Origins is our new music feature in which we ask artists to explain the inspirations behind their latest single.
When composers team up with guest singers, all too often their collaborative projects turn out to be one-sided — the vocals receive most, if not all, of the glory. However, that isn’t the case for Dutch composer Rutger Zuydervelt, better known as Machinefabriek.
On his forthcoming album, aptly dubbed With Voices, Zuydervelt considers his many singing counterparts as literal instruments, like those of an orchestra. Critical to the patchwork of his cohesive vision, the voices aren’t meant to stand alone and actually shine their brightest when working in tandem with Zuydervelt’s arrangements. One of the talented singers to grace the new album is Marissa Nadler, a singer-songwriter whose vocals are as arresting as the dream folk music she’s been creating since 2000. Nadler appears on “VIII”, the album’s expansive closing track that clocks in at 11 minutes.
A simultaneously haunting and mesmerizing number that fittingly caps off Zuydervelt’s musical journey, “VIII” finds the two artists almost “dancing,” their separate talents intertwined yet also building off one another. Zuydervelt’s pairs his minimalist composition — sometimes lullaby-esque, other times alien-like — with Nadler’s airy intonations to paint a dramatic scene. Think of Zuydervelt’s music as a foggy bay, and Nadler’s voice is the hazy beam of light from a nearby lighthouse.
Take a listen below.
With Voices hits shelves January 18th through Western Vinyl.
For more insight into the creation of “VIII” and the album as a whole, Zuydervelt has spoken to Consequence of Sound about some of his major influences, including Polyphonic choir music, a trip to Taipei, and the collaborative works of Marcus Popp and Eriko Toyoda.
This is a dance piece by choreographer Iván Pérez, for which I did the music (live on stage with the dancers). And this is where it all started for the With Voices album. There’s actually two specific moments that were influential to it…
We were in Taipei to rehearse the piece for a few performances there, when Wei-Yun posted a song on her Instagram. Very gentle, Asian singing, I loved it, reminded me of Tenniscoats. So I asked her about it, and she said she sung it herself. It didn’t take too long to come up with the idea for the album after that. So if it wasn’t for Wei-Yun, With Voices wouldn’t exist, and I might’ve never worked with Marissa Nadler.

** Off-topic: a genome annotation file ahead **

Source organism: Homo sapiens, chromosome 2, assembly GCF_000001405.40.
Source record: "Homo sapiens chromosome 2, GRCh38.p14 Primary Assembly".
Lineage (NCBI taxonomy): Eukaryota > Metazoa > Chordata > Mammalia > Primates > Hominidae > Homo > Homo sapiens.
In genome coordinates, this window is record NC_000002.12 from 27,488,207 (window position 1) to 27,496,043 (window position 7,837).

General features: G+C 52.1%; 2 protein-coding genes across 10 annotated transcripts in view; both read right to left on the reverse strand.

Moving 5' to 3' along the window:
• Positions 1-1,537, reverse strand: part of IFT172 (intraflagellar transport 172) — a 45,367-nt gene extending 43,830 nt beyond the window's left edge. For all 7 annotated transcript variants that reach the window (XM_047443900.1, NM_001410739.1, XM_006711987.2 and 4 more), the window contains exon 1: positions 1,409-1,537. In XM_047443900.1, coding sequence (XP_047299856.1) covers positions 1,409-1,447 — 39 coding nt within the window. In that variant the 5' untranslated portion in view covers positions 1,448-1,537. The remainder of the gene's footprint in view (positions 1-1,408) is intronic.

The other important moment was when we were in the rehearsal studio, and Iván asked the dancers to do an exercise; to make a circle together, and slowly move through the space, as one being. They did that for 15 minutes or so, but time seemed to stand still… It was mesmerizing to look at, but it was more than that; you could just feel the intense concentration, and how the dancers connected to each other, not only physically. And I connected with them as well, creating a very minimal, low volume soundtrack for this. It could’ve last forever. It was a strong moment, one that I will never forget, and I think the sense of calm and concentration from that moment comes back in “VIII”, making it the ultimate track to end the album with.
“So” — So:
I was about to put Björk here, as a major influence. Which would be more than right, but I went for So, a project by Marcus Popp (Oval) and singer Eriko Toyoda. Of course, when this came out in 2003, there was nothing new in combining vocals with electronics, but in this case it was done in such a radical way! Like an ultimate (wo)man/machine symbiosis. Or at times maybe fight against each other? A super intriguing, alienating album. It definitely sparked my interest in working with vocals, and how something that is ‘just beautiful’ can become so much more when juxtaposing it with something more abrasive.
This is an obvious one of course. But I did ask Marissa to sing on this track for a reason… I can’t remember what the first album was I heard from her, it might’ve been The Saga of the Mayflower May. It was in a time when folk music was having a sort of resurrection, when Devandra Banhart, Josephine Foster, and Espers were quite popular. For me, Marissa Nadler had the most powerful voice. It is simultaneously angelic as earthly. I don’t think I’ve heard her voice paired with electronics before, but I couldn’t resist giving it a try; asking her to collaborate on this album. Obviously she did, and I’m still thrilled about it. Of all the contributors, she took the most time to actually multi-track her part. It was also the most intimidating to chop up her contributions for the final track.
Polyphonic choir music:
This sort of goes back to dance again… I was vaguely familiar with Renaissance polyphonic choir music, but it really clicked when I was at a (super weird) dance performance, where the dancers were singing the score themselves. One of the pieces was a composition by Josquin des Prez, and it blew me away. Especially in the reverberating hall it was performed in, the sound of these interlocking voices became so immersive… It reminded me of how powerful a voice can be. This kinda music can actually work as perfect ambient music, sort of like a much older version of Brian Eno’s music, but ‘cause it’s only voices, there’s a purity to it that makes it so intimidatingly beautiful. It was quite an influence on the With Voices album, and it comes to the fore on the (sacred feeling) track with Marissa.